So you've heard of fatbergs, the foul masses of grease and ‘unflushable items’ that regularly clog London’s antiquated sewer systems. But did you know that the same issues plague the Thames? Right now, there’s a gigantic island of old wet wipes near Hammersmith Bridge, that’s 1.4 metres thick and covers the area of two tennis courts.
But how did this gross mass of wet wipes even end up there? Aren’t sewage treatment plants meant to filter out all the yucky stuff before waste water gets tipped back into our streams and rivers? Well, kind of. Buckle up, because it’s time to learn about a fun kind of valve called a combined sewer overflow (CSO). Currently, rainwater from London’s streets gets funnelled into the same Victorian sewage system as the wastewater from our kitchens and toilets. And this Victorian sewage system has a limited capacity. So when we have a bout of wet weather, the CSOs are activated so that they release diluted sewage directly into the Thames – otherwise, there's a risk that the overloaded pipes could back up and flood the homes of unsuspecting Londoners. Ugh.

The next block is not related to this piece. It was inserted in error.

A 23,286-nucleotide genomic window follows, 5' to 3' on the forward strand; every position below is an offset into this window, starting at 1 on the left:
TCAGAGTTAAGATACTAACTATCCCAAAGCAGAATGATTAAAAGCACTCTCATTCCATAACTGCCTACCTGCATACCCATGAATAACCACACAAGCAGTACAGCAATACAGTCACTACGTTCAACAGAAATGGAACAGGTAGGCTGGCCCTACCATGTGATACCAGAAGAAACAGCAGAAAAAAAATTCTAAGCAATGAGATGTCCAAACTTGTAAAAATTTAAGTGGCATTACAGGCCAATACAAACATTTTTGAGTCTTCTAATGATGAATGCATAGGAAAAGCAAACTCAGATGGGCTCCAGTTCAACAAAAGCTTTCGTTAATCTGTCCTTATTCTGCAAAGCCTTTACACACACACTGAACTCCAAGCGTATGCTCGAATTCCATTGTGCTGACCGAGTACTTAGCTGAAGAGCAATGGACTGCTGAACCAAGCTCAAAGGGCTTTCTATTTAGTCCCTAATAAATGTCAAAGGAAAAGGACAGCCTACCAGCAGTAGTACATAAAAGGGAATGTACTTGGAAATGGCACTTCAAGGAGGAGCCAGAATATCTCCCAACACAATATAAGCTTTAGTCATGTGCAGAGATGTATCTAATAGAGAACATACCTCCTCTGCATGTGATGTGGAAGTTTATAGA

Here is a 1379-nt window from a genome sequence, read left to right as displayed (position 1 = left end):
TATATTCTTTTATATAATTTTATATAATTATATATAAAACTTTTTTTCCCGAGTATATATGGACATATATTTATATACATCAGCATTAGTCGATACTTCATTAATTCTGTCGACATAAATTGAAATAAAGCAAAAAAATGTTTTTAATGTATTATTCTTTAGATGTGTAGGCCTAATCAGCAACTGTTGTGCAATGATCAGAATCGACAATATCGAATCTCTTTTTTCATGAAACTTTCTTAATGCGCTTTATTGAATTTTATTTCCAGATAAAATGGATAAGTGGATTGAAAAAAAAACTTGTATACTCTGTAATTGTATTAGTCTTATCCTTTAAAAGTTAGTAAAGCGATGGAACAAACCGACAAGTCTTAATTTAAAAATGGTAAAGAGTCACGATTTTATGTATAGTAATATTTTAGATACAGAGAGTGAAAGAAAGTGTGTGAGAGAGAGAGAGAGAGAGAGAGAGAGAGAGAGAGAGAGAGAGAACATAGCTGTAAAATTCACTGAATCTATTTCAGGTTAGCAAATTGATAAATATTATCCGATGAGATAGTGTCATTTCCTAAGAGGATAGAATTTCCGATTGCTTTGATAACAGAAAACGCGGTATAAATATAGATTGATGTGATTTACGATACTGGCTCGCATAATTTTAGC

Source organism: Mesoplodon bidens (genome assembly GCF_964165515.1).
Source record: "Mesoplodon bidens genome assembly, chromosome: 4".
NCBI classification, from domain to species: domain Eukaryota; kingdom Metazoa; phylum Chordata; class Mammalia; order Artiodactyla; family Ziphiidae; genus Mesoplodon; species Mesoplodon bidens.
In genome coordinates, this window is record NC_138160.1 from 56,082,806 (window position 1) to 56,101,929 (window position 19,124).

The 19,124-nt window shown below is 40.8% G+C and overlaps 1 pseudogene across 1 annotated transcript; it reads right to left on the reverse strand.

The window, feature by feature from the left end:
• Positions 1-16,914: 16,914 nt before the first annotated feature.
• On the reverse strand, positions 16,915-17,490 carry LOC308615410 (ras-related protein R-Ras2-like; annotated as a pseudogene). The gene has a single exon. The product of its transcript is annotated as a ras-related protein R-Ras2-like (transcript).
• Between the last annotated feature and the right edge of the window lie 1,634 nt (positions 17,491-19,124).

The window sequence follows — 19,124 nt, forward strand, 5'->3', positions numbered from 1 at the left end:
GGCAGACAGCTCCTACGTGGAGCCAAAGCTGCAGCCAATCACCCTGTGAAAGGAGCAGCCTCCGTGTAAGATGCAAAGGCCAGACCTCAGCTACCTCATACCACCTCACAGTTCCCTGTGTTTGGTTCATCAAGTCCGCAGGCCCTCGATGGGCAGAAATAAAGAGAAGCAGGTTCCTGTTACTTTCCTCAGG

Help is at hand – work is currently underway on the high-capacity Thames Tideway Tunnel, a new ‘supersewer’ designed to keep London homes safely excrement-free for the next century. But you can play your part too, by binning wet wipes instead of flushing them. Handy as they are, wet wipes are made of up to 75% polyester, and can take more than 100 years to break down. The polyester fibres also harm marine life: if animals and fish eat them, they feel full without getting any nutrition, which can lead to starvation.
For now, the race is on to get down to Hammersmith, and declare ‘Wetwipe Island’ an independent nation state: what it lacks in aesthetics it more than makes up for in affordability and attractive river views. Or if you’re not ready to take up residence quite yet, then just take home a small, soiled wet wipe as a souvenir – and a potent reminder not to flush anything down the toilet except wee, poo and bog roll.